By Paras Ramoutar
Port-of-Spain– Eminent Indian jurist B.N. Srikrishna has urged Trinidad and Tobago to fully adopt the Caribbean Court of Justice (CCJ) as its final court of appeal rather than the Privy Council in London.
“What are you waiting for,” asked Justice Srikrishna, a retired judge of the Supreme Court, at a symposium hosted by the Law Association of Trinidad and Tobago that was aimed at encouraging the government to suitably amend the Constitution to elevate the CCJ as the final court of appeal.
Noting that India had replaced the Privy Council as its final court of appeal by the Federal Court of India — now the Supreme Court of India — just two years after gaining independence from Britain in 1947, Justice Srikrishna asked: “Why should a sovereign state allow its former master to be the final arbitrator?”
For several years now, there have been strong calls for the government of Trinidad and Tobago to disqualify itself from the Privy Council. This, however, requires consensus in parliament, which is not forthcoming.
Justice Srikrishna, then a relatively junior judge of the Bombay High Court, had come into the limelight when a panel headed by him painsakingly probed the 1993 serial blasts that rocked the city.
On his retirement from the Supreme Court in 2006, he headed the Sixth Pay Commission that revised the salaries and allowances of government servants, headed the probe into the violent incidents in the Madras High Court in 2009 and chaired a committee that studied the feasibility of carving a separate state of Telangana from Andhra Pradesh.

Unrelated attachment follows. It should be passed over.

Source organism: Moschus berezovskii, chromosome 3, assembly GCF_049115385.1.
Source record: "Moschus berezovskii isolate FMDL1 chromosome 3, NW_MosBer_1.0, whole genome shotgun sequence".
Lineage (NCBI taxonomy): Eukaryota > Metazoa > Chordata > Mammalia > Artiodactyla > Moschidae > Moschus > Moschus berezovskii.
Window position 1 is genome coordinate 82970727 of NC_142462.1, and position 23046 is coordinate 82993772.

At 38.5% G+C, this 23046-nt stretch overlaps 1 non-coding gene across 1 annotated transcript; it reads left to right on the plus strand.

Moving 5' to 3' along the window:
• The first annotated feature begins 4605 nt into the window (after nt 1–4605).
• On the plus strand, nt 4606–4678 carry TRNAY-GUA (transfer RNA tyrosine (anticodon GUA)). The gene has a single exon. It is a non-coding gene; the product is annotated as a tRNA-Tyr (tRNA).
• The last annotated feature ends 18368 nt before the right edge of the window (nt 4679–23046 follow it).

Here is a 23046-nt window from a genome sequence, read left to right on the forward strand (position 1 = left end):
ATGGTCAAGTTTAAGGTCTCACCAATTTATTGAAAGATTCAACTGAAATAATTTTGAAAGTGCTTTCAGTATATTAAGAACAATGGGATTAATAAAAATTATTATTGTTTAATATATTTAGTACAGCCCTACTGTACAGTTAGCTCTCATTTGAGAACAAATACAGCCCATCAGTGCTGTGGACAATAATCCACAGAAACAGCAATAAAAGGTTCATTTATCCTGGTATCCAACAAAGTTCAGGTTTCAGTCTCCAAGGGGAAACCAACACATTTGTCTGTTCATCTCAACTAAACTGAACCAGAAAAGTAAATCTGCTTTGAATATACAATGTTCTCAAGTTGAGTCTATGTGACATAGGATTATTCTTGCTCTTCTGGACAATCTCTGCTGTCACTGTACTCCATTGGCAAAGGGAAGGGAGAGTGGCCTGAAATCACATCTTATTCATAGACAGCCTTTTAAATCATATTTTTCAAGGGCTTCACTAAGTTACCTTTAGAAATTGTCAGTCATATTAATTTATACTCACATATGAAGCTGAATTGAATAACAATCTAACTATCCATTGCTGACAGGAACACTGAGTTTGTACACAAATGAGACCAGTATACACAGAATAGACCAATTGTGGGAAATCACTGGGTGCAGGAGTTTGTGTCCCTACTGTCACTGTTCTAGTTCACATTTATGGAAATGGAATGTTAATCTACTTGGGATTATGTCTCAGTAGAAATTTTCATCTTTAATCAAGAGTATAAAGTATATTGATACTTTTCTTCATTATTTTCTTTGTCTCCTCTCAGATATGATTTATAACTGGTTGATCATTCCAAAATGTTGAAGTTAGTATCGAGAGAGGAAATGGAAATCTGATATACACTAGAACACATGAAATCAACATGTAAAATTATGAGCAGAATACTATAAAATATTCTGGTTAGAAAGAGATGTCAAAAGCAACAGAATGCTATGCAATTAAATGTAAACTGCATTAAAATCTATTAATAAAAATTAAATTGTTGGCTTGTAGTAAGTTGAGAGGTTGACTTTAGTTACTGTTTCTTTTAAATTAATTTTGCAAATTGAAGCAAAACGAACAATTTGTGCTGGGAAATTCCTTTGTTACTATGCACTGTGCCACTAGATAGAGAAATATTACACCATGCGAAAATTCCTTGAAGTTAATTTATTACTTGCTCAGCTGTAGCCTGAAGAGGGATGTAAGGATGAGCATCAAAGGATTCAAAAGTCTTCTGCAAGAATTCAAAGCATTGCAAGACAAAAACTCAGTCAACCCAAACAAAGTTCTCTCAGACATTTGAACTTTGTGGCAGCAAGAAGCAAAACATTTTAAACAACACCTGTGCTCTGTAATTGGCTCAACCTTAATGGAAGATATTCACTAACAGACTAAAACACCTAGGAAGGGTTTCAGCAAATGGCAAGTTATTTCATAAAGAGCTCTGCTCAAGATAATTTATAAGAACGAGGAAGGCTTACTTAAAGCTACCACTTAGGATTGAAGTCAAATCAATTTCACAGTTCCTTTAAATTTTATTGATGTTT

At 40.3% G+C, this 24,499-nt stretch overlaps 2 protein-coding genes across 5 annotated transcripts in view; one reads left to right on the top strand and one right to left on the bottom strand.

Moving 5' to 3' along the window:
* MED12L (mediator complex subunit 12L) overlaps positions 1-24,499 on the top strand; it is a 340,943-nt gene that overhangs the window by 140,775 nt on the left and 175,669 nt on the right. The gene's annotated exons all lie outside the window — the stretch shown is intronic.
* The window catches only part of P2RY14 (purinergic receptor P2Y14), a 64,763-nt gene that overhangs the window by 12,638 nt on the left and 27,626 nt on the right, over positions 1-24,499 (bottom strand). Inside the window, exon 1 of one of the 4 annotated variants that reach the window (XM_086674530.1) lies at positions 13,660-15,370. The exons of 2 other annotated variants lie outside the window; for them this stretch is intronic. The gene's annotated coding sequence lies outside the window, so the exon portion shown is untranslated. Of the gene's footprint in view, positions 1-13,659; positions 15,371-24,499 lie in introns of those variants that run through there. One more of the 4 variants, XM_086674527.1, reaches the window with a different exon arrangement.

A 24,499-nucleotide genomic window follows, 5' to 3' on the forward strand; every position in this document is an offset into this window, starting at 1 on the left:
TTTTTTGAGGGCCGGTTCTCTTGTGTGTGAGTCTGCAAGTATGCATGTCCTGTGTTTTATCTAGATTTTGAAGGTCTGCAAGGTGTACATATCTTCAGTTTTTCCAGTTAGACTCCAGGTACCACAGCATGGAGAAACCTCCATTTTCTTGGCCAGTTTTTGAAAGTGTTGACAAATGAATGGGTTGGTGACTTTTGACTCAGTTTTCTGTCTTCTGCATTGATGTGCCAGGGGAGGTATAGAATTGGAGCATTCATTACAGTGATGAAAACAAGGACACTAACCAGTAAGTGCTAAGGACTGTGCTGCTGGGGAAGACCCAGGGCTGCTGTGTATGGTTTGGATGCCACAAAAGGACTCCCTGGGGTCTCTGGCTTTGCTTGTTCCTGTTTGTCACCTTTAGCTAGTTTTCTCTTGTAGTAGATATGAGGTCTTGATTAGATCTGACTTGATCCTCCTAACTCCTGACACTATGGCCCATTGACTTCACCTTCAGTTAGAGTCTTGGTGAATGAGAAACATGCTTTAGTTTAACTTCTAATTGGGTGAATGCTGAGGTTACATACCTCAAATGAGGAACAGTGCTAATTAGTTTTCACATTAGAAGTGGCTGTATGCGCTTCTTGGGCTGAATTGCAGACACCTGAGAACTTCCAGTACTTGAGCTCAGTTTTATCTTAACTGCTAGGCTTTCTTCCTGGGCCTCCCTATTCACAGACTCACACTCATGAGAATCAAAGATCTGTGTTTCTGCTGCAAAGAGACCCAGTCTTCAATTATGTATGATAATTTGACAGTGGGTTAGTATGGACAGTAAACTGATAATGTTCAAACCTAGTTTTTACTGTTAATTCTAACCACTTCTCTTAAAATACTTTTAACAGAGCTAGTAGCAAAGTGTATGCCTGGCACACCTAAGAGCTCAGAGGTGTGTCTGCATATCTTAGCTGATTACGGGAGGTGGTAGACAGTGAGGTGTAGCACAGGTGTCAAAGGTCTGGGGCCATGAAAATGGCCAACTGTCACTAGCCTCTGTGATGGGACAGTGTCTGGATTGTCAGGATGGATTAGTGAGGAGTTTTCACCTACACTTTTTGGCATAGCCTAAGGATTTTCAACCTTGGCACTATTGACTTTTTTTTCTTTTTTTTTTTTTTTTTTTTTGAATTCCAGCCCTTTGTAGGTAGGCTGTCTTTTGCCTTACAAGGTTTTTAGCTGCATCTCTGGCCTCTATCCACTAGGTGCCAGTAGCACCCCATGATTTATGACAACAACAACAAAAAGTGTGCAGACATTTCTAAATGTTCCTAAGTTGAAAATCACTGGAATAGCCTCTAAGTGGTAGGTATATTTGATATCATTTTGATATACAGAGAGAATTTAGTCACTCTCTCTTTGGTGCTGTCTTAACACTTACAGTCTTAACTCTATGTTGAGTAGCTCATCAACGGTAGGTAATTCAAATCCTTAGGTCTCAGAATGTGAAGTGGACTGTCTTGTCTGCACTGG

Speaking at the event, Jamaica-born Judge Patrick Robinson, now a member of the International Court of Justice at The Hague, said: “Our colonial legacy has brainwashed us to believe we are not good. But the CCJ is as good as or better, and can fulfil all the needs of the region. The Privy Council must be weary of people from the Commonwealth.”
Justice Robinson said that the Caribbean people that should not doubt “the greatness of our region”.
“Why would anyone doubt that a region has produced Hugh Wooding, Norman Manley, Telford Georges, three Nobel laureates — Arthur Lewis for economics, Derek Walcott and Vidia Naipaul for literature; Elsa Goveia, CLR James, Bob Marley, Usain Bolt and Trinidad Carnival — why would anyone doubt that a region with such a tradition of culture and greatness could produce a final appellate body that meets at the highest international standards of competence, independence and impartiality,” he asked.
Judge Robinson said that the CCJ was efficient in determining matters before it, pointing out that of 192 matters filed, 180 of them had been disposed of within one year.
He noted its accessibility to Caribbean citizens, the majority of whom cannot afford the 5,000 mile trip to the Privy Council which is, “utilised by those who are relatively well off and those accused of murder who receive pro bono representation from English lawyers”.
The Jamaican continued that the best way to express sovereignty is through identity and self image.
“By far, the worst relic of enslavement, indentureship and colonialism is that they have left Caribbean people with a muddled sense of identity. We must not wait for others to liberate us from this complex. Marcus Garvey, a Pan African freedom fighter was right when he said, ‘None but ourselves can free our minds’.”
“If the Privy Council has served Trinidad and Tobago well, the CCJ will serve it better,” Judge Robinson quipped.
Out of a population of 1.3 million in the country, some 44 per cent are of East Indian extraction, whose forefathers were sourced from India (principally from what is now Uttar Pradesh and Bihar between 1845 and 1917) to work on enhancing the agricultural capacity of the then colonial country. (IANS)